18. I have learned I am very good at stealing physical items, even right under the nose of others. This is a skill I only ever use at LARP.
19. I have been trained in techniques of how to kill and maim. I do not use this anywhere.
20. I cannot bring myself to personally put an animal out of its misery. I consider this to be one of my greatest shortcomings.
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Bad Ass Dash Review. [Sep. 14th, 2014|01:59 pm]
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- Course was solid, over all. Challenging hills, and a good length.
- Australian back crawl was a great obstacle. The hill leading to it was an obstacle itself. Though I have good, strong legs, I had to work them hard to make it through this one. Challenging, and the risk factor was not too high for those who had to really struggle to do it.
- The long, uphill tubes were another challenge. I imagined I was Bishop in Alien as I crept/slid my way through them. Lots of upper body strength necessary to make it through this one. Definitely not for the claustrophobic or those with great big butts. I could see a large person getting good and wedged. I found it a tight squeeze.
- The long, twisting, uneven trail through the forest. This was my favourite part. The downside is the trail is narrow and it was a bottleneck point because there were few places where people could squeeze to the side to allow faster runners to pass. That being said, I found my way and sprinted through the woods, while the vast majority appeared to take it at a snail's pace.
- There was a fire pit close to the finish line where racers could get warmed up.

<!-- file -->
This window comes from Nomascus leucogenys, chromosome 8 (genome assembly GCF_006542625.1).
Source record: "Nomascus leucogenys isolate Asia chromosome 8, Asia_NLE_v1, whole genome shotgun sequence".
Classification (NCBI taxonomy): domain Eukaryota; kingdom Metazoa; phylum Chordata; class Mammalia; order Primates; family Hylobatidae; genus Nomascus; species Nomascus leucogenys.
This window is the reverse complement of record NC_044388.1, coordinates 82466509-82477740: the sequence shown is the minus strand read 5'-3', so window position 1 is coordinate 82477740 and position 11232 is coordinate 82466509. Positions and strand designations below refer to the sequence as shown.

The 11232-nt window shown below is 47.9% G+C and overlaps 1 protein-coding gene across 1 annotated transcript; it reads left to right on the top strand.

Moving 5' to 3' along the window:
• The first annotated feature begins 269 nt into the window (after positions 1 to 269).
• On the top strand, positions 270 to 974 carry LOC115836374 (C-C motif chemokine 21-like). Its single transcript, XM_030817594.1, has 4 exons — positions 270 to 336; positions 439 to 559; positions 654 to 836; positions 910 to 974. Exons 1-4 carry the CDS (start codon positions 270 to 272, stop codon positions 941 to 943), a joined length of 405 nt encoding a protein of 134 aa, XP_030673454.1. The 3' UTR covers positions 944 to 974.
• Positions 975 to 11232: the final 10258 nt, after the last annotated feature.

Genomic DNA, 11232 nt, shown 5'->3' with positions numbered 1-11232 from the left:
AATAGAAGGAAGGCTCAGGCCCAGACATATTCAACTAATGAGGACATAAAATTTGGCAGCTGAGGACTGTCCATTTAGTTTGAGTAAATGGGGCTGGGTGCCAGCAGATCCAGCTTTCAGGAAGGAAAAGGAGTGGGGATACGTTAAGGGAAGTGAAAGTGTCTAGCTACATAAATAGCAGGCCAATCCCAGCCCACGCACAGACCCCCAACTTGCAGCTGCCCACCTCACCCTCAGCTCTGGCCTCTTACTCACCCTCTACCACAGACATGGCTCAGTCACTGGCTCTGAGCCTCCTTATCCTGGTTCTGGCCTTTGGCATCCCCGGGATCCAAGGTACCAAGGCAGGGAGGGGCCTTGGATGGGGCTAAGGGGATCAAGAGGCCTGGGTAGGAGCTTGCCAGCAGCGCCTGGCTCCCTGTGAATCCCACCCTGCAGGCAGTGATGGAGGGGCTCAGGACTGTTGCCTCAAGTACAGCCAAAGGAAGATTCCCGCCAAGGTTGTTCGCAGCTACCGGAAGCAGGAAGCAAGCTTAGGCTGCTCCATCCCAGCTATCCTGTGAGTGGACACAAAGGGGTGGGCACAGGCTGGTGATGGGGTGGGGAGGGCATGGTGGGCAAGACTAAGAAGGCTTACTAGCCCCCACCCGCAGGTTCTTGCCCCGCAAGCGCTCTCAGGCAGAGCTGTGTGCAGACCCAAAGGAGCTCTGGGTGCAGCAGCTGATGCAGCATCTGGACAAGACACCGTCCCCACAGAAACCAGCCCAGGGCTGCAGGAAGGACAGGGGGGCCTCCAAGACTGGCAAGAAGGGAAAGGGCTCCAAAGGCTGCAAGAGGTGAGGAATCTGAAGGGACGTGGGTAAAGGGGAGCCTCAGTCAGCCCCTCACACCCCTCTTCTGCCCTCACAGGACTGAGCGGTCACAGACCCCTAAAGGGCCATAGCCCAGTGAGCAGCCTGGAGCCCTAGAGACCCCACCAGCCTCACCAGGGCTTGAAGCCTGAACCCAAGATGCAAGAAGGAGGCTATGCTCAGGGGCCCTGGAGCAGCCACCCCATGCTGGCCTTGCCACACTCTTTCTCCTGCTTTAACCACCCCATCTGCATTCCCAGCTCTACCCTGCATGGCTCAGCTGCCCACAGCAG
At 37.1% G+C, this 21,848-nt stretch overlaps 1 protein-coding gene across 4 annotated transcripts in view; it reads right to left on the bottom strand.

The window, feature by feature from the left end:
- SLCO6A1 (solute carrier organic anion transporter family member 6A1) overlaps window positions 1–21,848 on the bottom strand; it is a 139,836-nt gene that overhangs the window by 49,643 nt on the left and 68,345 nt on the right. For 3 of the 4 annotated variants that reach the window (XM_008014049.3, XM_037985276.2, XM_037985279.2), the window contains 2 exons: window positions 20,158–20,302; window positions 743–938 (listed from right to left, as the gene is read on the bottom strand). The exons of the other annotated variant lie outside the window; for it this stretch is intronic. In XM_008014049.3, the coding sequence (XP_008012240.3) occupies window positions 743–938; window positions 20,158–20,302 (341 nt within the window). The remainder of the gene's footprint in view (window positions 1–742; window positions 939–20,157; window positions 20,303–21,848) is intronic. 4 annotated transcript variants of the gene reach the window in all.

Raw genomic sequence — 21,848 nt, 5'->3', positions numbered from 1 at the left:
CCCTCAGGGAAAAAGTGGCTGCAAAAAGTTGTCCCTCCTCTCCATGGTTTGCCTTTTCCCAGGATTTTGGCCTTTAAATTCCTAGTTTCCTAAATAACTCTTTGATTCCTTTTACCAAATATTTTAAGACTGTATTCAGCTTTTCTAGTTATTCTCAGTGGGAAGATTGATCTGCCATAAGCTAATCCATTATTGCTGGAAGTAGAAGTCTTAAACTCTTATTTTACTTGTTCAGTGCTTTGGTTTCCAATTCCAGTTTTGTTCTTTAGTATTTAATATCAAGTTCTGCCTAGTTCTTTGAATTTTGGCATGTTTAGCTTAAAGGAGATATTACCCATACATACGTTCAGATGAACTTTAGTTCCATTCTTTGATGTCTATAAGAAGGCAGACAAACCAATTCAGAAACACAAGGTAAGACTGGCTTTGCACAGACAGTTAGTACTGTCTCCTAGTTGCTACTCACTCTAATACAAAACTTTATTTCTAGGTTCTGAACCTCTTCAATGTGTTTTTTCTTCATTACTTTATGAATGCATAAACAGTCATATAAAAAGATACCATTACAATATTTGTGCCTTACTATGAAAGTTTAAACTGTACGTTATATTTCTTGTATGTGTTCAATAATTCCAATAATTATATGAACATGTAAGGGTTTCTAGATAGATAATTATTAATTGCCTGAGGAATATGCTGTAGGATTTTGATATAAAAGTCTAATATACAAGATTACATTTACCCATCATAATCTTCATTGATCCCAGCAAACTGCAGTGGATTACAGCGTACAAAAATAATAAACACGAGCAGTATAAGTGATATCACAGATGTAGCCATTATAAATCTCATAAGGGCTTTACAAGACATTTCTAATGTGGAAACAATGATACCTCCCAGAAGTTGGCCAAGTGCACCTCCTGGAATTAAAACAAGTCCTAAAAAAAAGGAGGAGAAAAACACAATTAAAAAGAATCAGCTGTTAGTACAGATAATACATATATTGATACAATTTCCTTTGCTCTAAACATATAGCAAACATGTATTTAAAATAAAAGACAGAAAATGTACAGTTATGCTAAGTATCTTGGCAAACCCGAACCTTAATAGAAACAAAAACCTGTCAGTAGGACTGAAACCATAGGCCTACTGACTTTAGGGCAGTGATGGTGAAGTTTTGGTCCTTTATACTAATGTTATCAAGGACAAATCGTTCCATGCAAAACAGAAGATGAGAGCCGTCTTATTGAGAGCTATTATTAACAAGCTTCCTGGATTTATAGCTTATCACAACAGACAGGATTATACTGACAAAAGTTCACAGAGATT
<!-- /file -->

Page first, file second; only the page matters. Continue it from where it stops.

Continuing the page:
- We arrived in plenty of time for my 11 am heat, but the parking lot was full. We were told by the attendant to drive all the way back to Best Buy and park in that parking lot. Shuttles were leaving from there regularly. I thought this was weird. The parking lot at Best Buy is not huge, so overflow from Bad Ass Dash would surely take all their customer parking spaces. Still, we drove back and parked there. There were about ten of us waiting, in all. A couple of the guys had been there at least 15 minutes and had seen no shuttles. We waited at least a half hour and no shuttles came. Finally, one of the women drove us back to the site, because she didn't want her kids to miss their run or to see their Dad run. When we got back to the site, parking was available, but at $20. Emails told us parking was $10. Not cool. And no, shuttles were not being sent to Best Buy, but to a parking lot somewhere a few blocks behind Best Buy. We'd all been given incorrect information.
- The registration line was horrendously long, and being shunted into a building through a narrow doorway. We waited well over an hour to get my racing kit. They needed a LOT more people processing contestants.
- Several obstacles were removed by the time I ran. Some had no one there, and no explanation of what to do, so no one did them. One of the water stations had no water by the time I got there. Good thing it wasn't a hot day.
- I saw no places where people could shower or get hosed off.
- Post-race snacks included a giant tray of loose crackers. Uhh, everyone is COVERED in mud. No one wants to reach into crackers when covered in mud. This was a strange and bad choice for food.

I realize there's an element of danger in these races, but this is the first time I felt so paranoid of injury at an event. For this, I give this set of cons its own section.